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Vicky M.

June, 2017

As promised, CCN is happy to present this month's “Nanny of the Month"! We will continue to feature one of our very own CCN nannies and tell you a little bit about them. Below is our interview with one of our favorite nannies, Vicky M.--and she’s got so many helpful tidbits of information to share with you! Congratulations, Vicky, and thank you for all  that you do for Chicago Collegiate Nannies!

CCN: What is your favorite thing about being a nanny?

Vicky M.: I’d say probably just being able to make a difference in kids’ lives. You know, you show up every day and you see these kids and over time you get to see them change and learn and grow. And I just think that’s just amazing to watch and to be a part of.

CCN: Can you tell us your story about how you decided to become a nanny?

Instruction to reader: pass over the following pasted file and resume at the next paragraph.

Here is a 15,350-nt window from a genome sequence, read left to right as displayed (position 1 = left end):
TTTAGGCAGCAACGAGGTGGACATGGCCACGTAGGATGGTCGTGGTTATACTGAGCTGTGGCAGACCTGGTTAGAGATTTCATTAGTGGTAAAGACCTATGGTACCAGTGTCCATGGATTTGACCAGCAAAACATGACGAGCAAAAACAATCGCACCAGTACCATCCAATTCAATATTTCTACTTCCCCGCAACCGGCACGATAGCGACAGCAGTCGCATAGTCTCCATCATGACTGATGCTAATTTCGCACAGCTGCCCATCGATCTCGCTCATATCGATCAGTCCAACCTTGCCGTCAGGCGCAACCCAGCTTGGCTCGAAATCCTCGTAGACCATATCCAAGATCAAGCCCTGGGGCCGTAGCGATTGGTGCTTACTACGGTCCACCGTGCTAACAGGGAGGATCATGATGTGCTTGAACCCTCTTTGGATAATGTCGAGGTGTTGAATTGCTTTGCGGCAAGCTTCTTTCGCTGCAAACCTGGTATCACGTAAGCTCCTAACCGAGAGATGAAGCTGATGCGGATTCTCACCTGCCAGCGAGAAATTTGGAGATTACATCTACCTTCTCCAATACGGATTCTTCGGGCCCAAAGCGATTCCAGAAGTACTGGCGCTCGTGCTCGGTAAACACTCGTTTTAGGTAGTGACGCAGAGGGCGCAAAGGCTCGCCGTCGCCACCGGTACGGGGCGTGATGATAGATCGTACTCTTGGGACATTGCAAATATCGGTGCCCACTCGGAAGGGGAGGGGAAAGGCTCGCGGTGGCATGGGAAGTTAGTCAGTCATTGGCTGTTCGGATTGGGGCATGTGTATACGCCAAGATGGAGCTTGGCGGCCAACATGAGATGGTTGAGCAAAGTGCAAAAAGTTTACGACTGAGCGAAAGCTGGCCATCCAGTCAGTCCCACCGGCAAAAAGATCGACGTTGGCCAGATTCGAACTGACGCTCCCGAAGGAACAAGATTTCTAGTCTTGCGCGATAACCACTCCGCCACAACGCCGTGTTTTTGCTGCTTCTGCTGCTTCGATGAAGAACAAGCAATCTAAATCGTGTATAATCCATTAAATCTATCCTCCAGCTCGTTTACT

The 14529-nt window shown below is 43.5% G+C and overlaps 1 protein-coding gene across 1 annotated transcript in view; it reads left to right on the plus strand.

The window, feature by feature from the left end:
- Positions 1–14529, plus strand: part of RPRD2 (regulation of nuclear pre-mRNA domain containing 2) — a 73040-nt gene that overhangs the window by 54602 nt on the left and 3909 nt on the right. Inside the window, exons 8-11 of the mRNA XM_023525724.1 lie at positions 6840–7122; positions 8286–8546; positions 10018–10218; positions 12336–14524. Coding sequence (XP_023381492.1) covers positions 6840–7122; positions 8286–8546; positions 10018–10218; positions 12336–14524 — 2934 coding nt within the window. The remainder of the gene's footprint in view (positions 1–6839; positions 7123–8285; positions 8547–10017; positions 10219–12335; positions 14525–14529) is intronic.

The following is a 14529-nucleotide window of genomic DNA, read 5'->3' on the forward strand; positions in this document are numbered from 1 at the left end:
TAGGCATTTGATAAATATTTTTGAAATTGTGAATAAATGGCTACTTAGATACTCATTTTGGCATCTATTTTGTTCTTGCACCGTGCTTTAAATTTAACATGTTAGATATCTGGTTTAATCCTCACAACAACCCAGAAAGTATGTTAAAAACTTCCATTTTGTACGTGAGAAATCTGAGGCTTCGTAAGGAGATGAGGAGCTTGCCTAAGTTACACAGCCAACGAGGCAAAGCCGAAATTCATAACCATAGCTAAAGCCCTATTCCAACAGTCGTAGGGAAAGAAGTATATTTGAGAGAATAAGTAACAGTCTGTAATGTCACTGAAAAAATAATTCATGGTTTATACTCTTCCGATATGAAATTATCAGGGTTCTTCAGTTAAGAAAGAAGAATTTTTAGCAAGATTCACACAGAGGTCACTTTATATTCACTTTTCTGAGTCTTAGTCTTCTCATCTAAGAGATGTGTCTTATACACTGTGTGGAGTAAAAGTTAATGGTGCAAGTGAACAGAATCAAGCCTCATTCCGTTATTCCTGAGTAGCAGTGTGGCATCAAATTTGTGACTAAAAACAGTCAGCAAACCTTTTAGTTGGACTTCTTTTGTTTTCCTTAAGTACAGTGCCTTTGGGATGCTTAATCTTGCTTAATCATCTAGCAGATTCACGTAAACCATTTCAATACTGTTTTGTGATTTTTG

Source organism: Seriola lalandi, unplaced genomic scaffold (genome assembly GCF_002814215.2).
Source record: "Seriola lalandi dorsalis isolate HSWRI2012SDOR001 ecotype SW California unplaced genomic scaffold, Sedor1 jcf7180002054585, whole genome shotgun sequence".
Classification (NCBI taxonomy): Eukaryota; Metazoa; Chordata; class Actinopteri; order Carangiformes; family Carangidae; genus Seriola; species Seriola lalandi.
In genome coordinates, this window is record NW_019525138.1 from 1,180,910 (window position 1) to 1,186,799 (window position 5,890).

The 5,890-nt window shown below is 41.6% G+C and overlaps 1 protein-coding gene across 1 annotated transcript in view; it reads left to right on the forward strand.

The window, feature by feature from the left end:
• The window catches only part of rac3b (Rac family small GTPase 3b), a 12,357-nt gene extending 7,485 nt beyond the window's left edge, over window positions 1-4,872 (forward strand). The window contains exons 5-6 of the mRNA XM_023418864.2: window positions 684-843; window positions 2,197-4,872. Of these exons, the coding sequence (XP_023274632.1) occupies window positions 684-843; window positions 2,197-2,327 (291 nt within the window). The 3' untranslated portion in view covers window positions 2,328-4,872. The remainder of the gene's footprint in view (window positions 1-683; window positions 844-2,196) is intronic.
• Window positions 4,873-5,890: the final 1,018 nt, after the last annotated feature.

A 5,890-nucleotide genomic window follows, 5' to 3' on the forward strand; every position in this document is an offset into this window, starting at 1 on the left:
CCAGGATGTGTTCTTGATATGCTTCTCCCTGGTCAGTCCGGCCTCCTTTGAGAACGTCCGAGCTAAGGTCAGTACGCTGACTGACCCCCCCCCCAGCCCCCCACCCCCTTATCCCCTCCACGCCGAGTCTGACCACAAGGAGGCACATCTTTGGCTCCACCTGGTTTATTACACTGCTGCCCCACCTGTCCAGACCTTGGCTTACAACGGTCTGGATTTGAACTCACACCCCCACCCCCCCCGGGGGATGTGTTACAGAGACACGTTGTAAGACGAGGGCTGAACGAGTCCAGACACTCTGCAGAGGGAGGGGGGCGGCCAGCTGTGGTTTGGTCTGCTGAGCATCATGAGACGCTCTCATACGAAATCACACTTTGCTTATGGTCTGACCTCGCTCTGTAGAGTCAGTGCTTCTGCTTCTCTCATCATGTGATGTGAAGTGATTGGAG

Vicky M.: I actually just kind of fell into it to be honest. When I was in college I needed a job and a lot of the girls around me that I knew needed nanny jobs so I decided, “Hey, why not give it a shot?” I’d done some babysitting in high school and a lot of volunteer work with my church so I decided to give it a shot. And I found my first nanny job and I’ve loved it and never looked back!

CCN: What do you think has been the most rewarding thing you’ve learned throughout your current placement?

Vicky M.: Probably that every child is very different. I mean, you hear that when you’re in college that “every child is different” and “you have to tailor your response to their needs” and stuff like that, but it actually becomes very real when working with children especially when you have siblings and there’s multiples of them. You can see that every child is different and every response needs to be tailored to them. And I think it’s really neat to be able to see that and to be able to apply that and to see how it applies to other people in life as well. You can’t just respond to everybody the same, you kind of have to think about the person individually.

CCN: What have you found has been beneficial about working with an agency like Chicago Collegiate Nannies?